My editor, and very close friend, Nicole and I held a canning brunch at her place last August with about four other ladies, during the kick-off Can-A-Rama weekend. It was an absolute  blast. We put up poached pears with lemon and thyme. Each attendee brought a potluck brunch-ish dish to share and we feasted and gloated after our work was done. Then, in October, Nicole and I went apple orchard-picking, gathering up a variety of magnificent locally grown apples (and feasted on requisite hot apple cider and straight-out-of-the-fryer apple cider donuts afterwards. HEAVEN, people, heaven). The next day, we peeled, cored, chopped, stirred, and pureed down many, many jars of apple butter to give away to the sales staff for promotion. It was a total labor of love and I look back on it, and the August gathering, quite fondly. Remember, if you like it, you shoulda  put a lid on it (think Beyonce would be willing to share the royalties with me?)! -ashley

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ginny branch stelling

this is awesome! i saw this idea in amy pennington’s book and i was going to give it a try this weekend! THIS IS A TOTAL SIGN!


I just posted yesterday on my fruit picking, asking for suggestions for recipes. Of course, canning! Mama taught me, so I should teach others. Thanks for inspiring me, Ashley. As always, your writing is beautiful.


great post! And a good reminder to order your book, Ashley ;)

I have spent many years avoiding canning because I always thought it would be too hard– and hot– in my tiny rental kitchen spaces. But last winter I saw the kitchen where my grandmother and great aunt canned, apparently for weeks during the small harvest season of northern Ontario, and I committed to doing it whole hog this year because the kitchen they worked in couldn’t have been wider or longer than a small hallway. My mom remembered that things would hang and drip from the cupboard handles and the basement would stink like saurkraut. She hated it, but hearing the the story and seeing that kitchen made me really nostalgic, and I am excited to try canning this year, almost in remembrance of my grandma.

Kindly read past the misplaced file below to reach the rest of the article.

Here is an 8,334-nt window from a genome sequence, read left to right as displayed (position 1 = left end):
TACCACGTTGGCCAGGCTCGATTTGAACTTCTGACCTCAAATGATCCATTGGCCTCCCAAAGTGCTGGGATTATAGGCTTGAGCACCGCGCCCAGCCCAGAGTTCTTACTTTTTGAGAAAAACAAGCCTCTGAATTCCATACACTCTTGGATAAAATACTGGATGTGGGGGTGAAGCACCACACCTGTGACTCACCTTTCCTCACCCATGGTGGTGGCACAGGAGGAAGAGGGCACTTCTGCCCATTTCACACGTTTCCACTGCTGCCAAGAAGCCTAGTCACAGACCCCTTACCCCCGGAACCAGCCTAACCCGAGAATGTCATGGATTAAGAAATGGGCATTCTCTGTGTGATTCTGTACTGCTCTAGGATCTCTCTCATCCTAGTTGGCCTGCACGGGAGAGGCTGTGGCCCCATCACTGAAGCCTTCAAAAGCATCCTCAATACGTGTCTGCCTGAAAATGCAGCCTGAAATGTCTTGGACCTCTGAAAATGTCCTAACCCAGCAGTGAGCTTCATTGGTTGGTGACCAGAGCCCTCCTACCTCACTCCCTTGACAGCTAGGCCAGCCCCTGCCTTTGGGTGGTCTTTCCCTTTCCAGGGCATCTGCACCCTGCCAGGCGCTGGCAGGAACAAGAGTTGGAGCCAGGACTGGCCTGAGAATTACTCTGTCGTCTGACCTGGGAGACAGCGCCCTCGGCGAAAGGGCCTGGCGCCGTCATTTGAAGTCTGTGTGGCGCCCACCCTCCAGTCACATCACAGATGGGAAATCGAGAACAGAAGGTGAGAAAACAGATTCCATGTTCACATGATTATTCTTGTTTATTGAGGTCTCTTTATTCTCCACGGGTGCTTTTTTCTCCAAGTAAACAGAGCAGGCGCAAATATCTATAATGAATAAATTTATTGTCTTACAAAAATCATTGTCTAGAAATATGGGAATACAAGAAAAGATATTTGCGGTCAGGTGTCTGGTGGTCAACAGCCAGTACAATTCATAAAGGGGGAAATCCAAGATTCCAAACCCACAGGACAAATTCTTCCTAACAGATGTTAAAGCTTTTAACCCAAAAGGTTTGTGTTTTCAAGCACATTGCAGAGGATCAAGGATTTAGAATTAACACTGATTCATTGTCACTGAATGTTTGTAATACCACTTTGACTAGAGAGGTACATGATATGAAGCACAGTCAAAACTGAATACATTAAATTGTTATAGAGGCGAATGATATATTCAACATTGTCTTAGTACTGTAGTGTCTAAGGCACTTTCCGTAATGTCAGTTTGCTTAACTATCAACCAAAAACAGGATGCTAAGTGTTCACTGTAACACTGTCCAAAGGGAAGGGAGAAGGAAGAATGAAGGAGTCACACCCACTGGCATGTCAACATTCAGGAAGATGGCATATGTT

This and other recent reads totally make me want to throw one of those parties in the fall (the fact that I will have a new kitchen definitely motivates me too!)

Susan Brinson

i just bought some cans and the book! i can’t wait to get started. i am going to try it by myself before i invite the crew over. i think once i get started this could get out of control, like the holiday cookies. i will be begging people to take them home.


If that is what you look like when you are canning, you don’t have nearly enough fruit needing to be done.


tina-the image above is from a photo shoot done for my book. we made one batch of peach lavender butter for the photographs. typically, when i’m canning, i’m putting up a good deal more produce. when there are many extra hands to go around, however, i do end up having an awful lot of fun. we all had a great time that day, which is why i think canning parties are such good ideas; they make short order of all of the work.


There’s a lot you need to know about canning to do it safely–you have to be very careful about keeping everything sterile, jars have to be processed for a certain amount of time, some foods can be done with a hot water bath, others need a pressure canner, etc. If you’re going to host a group gathering, you should be experienced first. It took me a looong time the first time I did it on my own; it was grueling work and I burned myself several times! There’s also the whole food poisoning thing. Not trying to be a Debbie Downer, just want people to know to read up on it and be careful!